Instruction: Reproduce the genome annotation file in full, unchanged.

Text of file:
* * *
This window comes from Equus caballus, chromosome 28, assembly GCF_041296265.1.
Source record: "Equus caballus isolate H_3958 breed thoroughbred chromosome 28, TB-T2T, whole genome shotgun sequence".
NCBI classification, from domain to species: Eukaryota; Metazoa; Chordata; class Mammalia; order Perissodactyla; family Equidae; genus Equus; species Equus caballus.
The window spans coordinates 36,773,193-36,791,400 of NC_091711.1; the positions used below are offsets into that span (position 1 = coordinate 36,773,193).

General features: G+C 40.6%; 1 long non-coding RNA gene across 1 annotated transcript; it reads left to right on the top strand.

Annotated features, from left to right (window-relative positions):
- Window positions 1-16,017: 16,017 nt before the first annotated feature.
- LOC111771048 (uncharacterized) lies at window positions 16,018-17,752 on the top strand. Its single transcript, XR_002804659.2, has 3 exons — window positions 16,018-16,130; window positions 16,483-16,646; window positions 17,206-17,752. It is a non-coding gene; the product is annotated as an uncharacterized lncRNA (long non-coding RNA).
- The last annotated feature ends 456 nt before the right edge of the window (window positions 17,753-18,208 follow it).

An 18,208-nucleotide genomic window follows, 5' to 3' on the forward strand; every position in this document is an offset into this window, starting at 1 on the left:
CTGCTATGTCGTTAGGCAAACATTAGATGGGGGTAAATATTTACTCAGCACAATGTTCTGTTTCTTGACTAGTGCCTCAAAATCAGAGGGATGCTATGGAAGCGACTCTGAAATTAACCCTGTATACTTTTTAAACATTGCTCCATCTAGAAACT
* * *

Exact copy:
This window comes from Equus caballus, chromosome 28, assembly GCF_041296265.1.
Source record: "Equus caballus isolate H_3958 breed thoroughbred chromosome 28, TB-T2T, whole genome shotgun sequence".
NCBI classification, from domain to species: Eukaryota; Metazoa; Chordata; class Mammalia; order Perissodactyla; family Equidae; genus Equus; species Equus caballus.
The window spans coordinates 36,773,193-36,791,400 of NC_091711.1; the positions used below are offsets into that span (position 1 = coordinate 36,773,193).

General features: G+C 40.6%; 1 long non-coding RNA gene across 1 annotated transcript; it reads left to right on the top strand.

Annotated features, from left to right (window-relative positions):
- Window positions 1-16,017: 16,017 nt before the first annotated feature.
- LOC111771048 (uncharacterized) lies at window positions 16,018-17,752 on the top strand. Its single transcript, XR_002804659.2, has 3 exons — window positions 16,018-16,130; window positions 16,483-16,646; window positions 17,206-17,752. It is a non-coding gene; the product is annotated as an uncharacterized lncRNA (long non-coding RNA).
- The last annotated feature ends 456 nt before the right edge of the window (window positions 17,753-18,208 follow it).

An 18,208-nucleotide genomic window follows, 5' to 3' on the forward strand; every position in this document is an offset into this window, starting at 1 on the left:
CTGCTATGTCGTTAGGCAAACATTAGATGGGGGTAAATATTTACTCAGCACAATGTTCTGTTTCTTGACTAGTGCCTCAAAATCAGAGGGATGCTATGGAAGCGACTCTGAAATTAACCCTGTATACTTTTTAAACATTGCTCCATCTAGAAACT